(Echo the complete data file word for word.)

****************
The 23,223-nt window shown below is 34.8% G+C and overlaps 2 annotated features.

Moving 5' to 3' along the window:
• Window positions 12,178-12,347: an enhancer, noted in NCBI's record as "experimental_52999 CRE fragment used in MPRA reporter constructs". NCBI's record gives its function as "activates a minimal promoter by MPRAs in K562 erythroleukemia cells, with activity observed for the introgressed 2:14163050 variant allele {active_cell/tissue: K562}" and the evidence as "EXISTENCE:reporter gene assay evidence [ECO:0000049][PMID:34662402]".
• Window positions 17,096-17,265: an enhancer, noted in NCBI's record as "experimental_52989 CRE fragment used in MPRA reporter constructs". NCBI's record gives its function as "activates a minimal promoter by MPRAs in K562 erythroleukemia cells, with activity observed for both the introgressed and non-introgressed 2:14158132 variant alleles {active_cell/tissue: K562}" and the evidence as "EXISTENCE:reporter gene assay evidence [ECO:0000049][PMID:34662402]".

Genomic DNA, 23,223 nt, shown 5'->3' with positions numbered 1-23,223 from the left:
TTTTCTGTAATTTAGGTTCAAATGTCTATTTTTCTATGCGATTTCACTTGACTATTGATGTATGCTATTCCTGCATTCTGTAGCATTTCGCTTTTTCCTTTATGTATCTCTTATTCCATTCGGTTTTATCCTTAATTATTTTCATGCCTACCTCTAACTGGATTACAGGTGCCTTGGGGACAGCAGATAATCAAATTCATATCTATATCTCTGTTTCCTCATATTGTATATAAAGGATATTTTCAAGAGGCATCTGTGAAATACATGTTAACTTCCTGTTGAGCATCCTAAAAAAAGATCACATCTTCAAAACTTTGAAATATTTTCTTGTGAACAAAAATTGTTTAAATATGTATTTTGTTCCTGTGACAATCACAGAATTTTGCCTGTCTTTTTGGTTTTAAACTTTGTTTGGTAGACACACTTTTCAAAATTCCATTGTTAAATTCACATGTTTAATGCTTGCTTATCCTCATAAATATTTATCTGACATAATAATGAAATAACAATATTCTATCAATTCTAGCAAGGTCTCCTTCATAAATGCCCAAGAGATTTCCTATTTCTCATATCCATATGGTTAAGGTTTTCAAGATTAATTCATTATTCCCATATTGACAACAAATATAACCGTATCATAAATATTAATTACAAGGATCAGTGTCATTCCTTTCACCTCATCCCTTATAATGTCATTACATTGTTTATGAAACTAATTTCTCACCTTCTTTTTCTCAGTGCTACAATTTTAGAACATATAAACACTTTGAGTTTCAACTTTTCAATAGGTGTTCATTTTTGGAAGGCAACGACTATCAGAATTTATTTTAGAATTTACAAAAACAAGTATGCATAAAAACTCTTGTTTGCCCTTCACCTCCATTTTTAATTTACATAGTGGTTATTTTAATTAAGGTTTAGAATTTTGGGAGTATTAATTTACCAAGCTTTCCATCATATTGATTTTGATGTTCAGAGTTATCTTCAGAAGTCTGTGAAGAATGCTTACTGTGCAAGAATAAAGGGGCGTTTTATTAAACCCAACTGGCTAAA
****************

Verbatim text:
The 23,223-nt window shown below is 34.8% G+C and overlaps 2 annotated features.

Moving 5' to 3' along the window:
• Window positions 12,178-12,347: an enhancer, noted in NCBI's record as "experimental_52999 CRE fragment used in MPRA reporter constructs". NCBI's record gives its function as "activates a minimal promoter by MPRAs in K562 erythroleukemia cells, with activity observed for the introgressed 2:14163050 variant allele {active_cell/tissue: K562}" and the evidence as "EXISTENCE:reporter gene assay evidence [ECO:0000049][PMID:34662402]".
• Window positions 17,096-17,265: an enhancer, noted in NCBI's record as "experimental_52989 CRE fragment used in MPRA reporter constructs". NCBI's record gives its function as "activates a minimal promoter by MPRAs in K562 erythroleukemia cells, with activity observed for both the introgressed and non-introgressed 2:14158132 variant alleles {active_cell/tissue: K562}" and the evidence as "EXISTENCE:reporter gene assay evidence [ECO:0000049][PMID:34662402]".

Genomic DNA, 23,223 nt, shown 5'->3' with positions numbered 1-23,223 from the left:
TTTTCTGTAATTTAGGTTCAAATGTCTATTTTTCTATGCGATTTCACTTGACTATTGATGTATGCTATTCCTGCATTCTGTAGCATTTCGCTTTTTCCTTTATGTATCTCTTATTCCATTCGGTTTTATCCTTAATTATTTTCATGCCTACCTCTAACTGGATTACAGGTGCCTTGGGGACAGCAGATAATCAAATTCATATCTATATCTCTGTTTCCTCATATTGTATATAAAGGATATTTTCAAGAGGCATCTGTGAAATACATGTTAACTTCCTGTTGAGCATCCTAAAAAAAGATCACATCTTCAAAACTTTGAAATATTTTCTTGTGAACAAAAATTGTTTAAATATGTATTTTGTTCCTGTGACAATCACAGAATTTTGCCTGTCTTTTTGGTTTTAAACTTTGTTTGGTAGACACACTTTTCAAAATTCCATTGTTAAATTCACATGTTTAATGCTTGCTTATCCTCATAAATATTTATCTGACATAATAATGAAATAACAATATTCTATCAATTCTAGCAAGGTCTCCTTCATAAATGCCCAAGAGATTTCCTATTTCTCATATCCATATGGTTAAGGTTTTCAAGATTAATTCATTATTCCCATATTGACAACAAATATAACCGTATCATAAATATTAATTACAAGGATCAGTGTCATTCCTTTCACCTCATCCCTTATAATGTCATTACATTGTTTATGAAACTAATTTCTCACCTTCTTTTTCTCAGTGCTACAATTTTAGAACATATAAACACTTTGAGTTTCAACTTTTCAATAGGTGTTCATTTTTGGAAGGCAACGACTATCAGAATTTATTTTAGAATTTACAAAAACAAGTATGCATAAAAACTCTTGTTTGCCCTTCACCTCCATTTTTAATTTACATAGTGGTTATTTTAATTAAGGTTTAGAATTTTGGGAGTATTAATTTACCAAGCTTTCCATCATATTGATTTTGATGTTCAGAGTTATCTTCAGAAGTCTGTGAAGAATGCTTACTGTGCAAGAATAAAGGGGCGTTTTATTAAACCCAACTGGCTAAA